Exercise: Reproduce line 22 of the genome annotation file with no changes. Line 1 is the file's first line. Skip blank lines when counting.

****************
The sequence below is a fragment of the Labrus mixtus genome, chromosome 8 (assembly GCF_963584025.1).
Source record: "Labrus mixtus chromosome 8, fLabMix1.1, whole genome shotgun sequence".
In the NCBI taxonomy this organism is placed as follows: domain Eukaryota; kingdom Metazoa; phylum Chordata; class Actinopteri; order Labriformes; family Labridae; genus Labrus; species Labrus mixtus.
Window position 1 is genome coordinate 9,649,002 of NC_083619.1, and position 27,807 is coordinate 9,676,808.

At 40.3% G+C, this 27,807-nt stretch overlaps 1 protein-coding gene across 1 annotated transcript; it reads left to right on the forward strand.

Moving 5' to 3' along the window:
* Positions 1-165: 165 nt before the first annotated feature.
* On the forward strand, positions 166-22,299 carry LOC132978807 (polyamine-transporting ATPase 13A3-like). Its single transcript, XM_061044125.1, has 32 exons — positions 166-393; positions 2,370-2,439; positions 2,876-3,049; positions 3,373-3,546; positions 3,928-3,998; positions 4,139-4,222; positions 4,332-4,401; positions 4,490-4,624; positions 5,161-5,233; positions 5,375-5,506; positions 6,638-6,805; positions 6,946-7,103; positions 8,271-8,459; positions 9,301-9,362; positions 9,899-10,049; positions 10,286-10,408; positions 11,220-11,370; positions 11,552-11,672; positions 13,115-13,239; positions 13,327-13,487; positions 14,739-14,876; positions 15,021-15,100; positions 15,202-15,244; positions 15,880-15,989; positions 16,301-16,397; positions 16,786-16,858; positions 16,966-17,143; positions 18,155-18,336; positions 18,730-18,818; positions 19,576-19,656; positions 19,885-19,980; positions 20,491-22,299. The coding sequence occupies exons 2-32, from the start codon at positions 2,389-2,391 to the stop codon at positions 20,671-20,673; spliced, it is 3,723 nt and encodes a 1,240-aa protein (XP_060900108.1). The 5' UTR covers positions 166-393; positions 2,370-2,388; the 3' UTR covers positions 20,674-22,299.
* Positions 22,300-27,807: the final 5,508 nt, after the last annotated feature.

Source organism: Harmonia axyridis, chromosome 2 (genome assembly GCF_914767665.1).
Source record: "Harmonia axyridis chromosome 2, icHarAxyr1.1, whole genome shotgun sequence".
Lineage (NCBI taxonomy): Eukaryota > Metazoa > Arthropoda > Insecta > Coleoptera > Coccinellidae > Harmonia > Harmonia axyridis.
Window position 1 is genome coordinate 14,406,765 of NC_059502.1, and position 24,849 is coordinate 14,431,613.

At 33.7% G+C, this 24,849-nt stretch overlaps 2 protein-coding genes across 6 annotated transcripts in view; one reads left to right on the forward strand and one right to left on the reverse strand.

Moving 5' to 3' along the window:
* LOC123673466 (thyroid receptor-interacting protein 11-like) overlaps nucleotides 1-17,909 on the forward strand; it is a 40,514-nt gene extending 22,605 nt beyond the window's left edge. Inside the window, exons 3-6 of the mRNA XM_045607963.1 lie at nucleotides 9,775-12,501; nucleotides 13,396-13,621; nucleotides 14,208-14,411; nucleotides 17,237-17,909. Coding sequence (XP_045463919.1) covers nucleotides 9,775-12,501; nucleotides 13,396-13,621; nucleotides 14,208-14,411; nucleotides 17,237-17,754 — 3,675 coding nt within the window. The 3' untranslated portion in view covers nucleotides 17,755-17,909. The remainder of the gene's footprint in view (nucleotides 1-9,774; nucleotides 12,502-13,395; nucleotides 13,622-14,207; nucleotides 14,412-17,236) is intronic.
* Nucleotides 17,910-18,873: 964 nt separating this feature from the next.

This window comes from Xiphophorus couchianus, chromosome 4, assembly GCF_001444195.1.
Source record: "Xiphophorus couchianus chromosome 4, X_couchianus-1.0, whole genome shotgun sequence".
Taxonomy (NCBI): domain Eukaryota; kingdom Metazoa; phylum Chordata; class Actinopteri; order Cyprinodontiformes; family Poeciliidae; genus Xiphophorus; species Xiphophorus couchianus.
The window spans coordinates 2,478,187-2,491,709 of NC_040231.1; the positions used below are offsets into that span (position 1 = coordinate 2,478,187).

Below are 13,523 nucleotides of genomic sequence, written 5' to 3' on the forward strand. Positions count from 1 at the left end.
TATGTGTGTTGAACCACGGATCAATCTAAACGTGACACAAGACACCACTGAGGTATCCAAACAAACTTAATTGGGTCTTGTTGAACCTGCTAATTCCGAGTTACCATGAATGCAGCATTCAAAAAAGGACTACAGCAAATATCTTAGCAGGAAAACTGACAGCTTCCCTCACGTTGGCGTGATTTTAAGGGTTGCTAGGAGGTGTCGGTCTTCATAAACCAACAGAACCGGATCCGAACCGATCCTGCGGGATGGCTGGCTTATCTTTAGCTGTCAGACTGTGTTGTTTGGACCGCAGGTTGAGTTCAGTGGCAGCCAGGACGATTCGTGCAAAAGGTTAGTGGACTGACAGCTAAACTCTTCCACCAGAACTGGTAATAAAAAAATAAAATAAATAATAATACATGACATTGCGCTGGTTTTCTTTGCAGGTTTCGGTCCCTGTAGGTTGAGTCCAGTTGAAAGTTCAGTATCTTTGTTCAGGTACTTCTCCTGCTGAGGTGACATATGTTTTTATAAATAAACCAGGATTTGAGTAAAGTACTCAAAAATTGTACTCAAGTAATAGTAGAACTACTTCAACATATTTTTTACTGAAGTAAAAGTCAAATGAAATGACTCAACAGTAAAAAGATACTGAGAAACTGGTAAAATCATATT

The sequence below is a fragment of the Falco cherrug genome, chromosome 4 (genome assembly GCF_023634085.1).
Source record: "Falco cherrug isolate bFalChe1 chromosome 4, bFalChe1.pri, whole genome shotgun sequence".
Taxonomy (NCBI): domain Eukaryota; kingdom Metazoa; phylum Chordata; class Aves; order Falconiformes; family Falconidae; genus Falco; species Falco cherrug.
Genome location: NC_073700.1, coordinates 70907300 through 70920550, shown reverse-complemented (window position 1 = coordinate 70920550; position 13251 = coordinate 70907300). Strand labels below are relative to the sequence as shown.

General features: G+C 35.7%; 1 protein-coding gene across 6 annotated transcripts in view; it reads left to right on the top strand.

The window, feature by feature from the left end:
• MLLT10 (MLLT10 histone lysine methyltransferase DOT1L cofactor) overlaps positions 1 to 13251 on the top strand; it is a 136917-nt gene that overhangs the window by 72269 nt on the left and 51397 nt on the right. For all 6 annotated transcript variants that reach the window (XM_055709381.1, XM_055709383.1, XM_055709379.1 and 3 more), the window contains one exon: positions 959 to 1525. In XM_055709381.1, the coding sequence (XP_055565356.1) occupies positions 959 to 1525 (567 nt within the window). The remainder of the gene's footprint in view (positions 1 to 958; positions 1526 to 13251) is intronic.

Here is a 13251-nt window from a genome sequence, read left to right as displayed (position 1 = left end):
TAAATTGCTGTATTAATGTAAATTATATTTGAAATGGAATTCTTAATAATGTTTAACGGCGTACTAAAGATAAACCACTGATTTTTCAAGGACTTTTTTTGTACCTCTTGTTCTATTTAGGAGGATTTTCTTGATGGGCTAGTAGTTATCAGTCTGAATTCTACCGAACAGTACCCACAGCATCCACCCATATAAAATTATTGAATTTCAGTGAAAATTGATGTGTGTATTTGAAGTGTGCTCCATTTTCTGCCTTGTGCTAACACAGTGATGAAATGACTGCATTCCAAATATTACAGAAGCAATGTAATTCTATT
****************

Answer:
Below are 13,523 nucleotides of genomic sequence, written 5' to 3' on the forward strand. Positions count from 1 at the left end.